All legal entities seeking investment promotion incentives must fulfill the general investment requirements (termed “horizontal requirements” in the instructions). According to the instructions, an entity must invest LAK 1.2 billion (approx. USD 127,000) in one of the promoted sectors, or employ at least 30 Lao technical staff or at least 50 Lao workers with employment contracts of at least one year. In addition, entities must pay up their registered capital, comply with all applicable laws and regulations (including environmental requirements), and fulfill their tax obligations.

Additional specific requirements apply to 108 activities within the promoted sectors in the Law on Investment Promotion, a list of which are detailed in the instructions. The law’s promoted sectors are broad, each encompassing a range of business activities as follows:

  • High and modern technology applications, scientific research, research and development, use of innovative and environmental-friendly technology, efficient use of natural resources and energy;
  • Clean and toxic-free agriculture, seed production, animal breeding, industrial plantations, forestry development, protection of environment and bio-diversity, activities promoting rural development and poverty reduction;
  • Environmentally friendly agricultural processing, national traditional and unique handicraft processing;
  • Environmentally friendly and sustainable natural, cultural, and historical tourism development;
  • Education, sports, human resource development and labor skill development, vocational training institutions or centers, production of educational and sports equipment;
  • Construction of modern hospitals, pharmaceutical and medical equipment factories, traditional medicine production and treatment;
  • Investment, service provision and development of public infrastructure for urban traffic congestion reduction and residence facilities, infrastructure development for agricultural and industrial production, transportation of goods, transit services and international linkages;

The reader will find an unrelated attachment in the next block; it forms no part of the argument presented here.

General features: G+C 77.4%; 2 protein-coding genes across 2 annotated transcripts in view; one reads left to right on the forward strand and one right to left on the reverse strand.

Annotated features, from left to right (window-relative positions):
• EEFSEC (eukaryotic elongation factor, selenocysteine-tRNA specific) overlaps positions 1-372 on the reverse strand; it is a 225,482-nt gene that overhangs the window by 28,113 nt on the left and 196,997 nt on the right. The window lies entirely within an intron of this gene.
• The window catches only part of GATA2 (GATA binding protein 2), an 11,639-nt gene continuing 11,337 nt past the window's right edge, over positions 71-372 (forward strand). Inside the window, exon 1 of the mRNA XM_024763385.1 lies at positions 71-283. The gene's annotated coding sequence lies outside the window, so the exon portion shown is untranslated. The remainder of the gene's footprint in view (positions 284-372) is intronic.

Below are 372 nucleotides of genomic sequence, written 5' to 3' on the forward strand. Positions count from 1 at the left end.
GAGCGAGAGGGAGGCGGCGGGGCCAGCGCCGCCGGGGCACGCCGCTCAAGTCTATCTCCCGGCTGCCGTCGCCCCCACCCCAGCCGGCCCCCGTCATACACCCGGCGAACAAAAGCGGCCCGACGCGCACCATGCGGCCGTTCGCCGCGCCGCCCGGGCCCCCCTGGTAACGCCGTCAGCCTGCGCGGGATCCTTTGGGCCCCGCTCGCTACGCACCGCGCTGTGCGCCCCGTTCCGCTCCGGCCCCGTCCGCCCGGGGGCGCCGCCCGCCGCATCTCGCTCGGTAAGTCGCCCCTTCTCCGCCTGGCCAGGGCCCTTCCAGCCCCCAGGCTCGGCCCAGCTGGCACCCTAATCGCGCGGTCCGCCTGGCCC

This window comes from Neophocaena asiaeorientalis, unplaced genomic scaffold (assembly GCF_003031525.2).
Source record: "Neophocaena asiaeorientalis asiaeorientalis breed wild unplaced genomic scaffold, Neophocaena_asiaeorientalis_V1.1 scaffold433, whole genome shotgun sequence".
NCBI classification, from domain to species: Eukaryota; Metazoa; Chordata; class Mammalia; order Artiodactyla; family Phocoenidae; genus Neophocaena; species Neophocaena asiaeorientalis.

• Policy banks and microfinance focusing on poverty reduction for people and communities with limited access to banks; and
  • Modern commercial centers promoting domestic products and world-renowned brands, fairs for domestic products (industrial, handicraft, and agricultural).

The annex that contains the 108 activities mentioned above also contains the specific requirements for the activities that are subject to them. These are myriad and are often concerned with meeting domestic or international standards—for example:

  • Factories that process sugar must comply with the ISO 9001 and ISO 14000 standards and be certified as a GMP or HACCP within four years of its date of starting the operation.
  • Factories that assemble two-wheeled vehicles (e.g., motorcycles) must assemble vehicles in an automated or semi-automated process using technologically advanced machines, which must not be more than five years old from their year of manufacture. The activity must meet ISO 9001 standards issued within four years, and factories must be of the semi knocked down (SKD) type.


As mentioned above, the Law on Investment Promotion offers different promotional incentives based on the location—or “zone”—of the activity, with zone 1 being remote areas with limited infrastructure, zone 2 for areas with better socioeconomic infrastructure to support investment, and zone 3 for special economic zones. The Law on Investment Promotion did not provide further guidance on which specific areas of the country were located in zone 1 or zone 2, and the recently issued instructions clarify this point by listing the districts that fall into each zone.


The instructions strengthen the Law on Investment Promotion by adding clarity and legal certainty to areas of the law that had formerly been left up to the discretion of local authorities. Now, however, the conditions and requirements are confirmed by the recent instructions and are made available to every investor in Laos. This movement toward regulatory consistency is another encouraging step taken by the Lao government to improve the country’s business climate and foster a more welcoming environment for foreign direct investment.

Tilleke & Gibbins – Dino Santaniello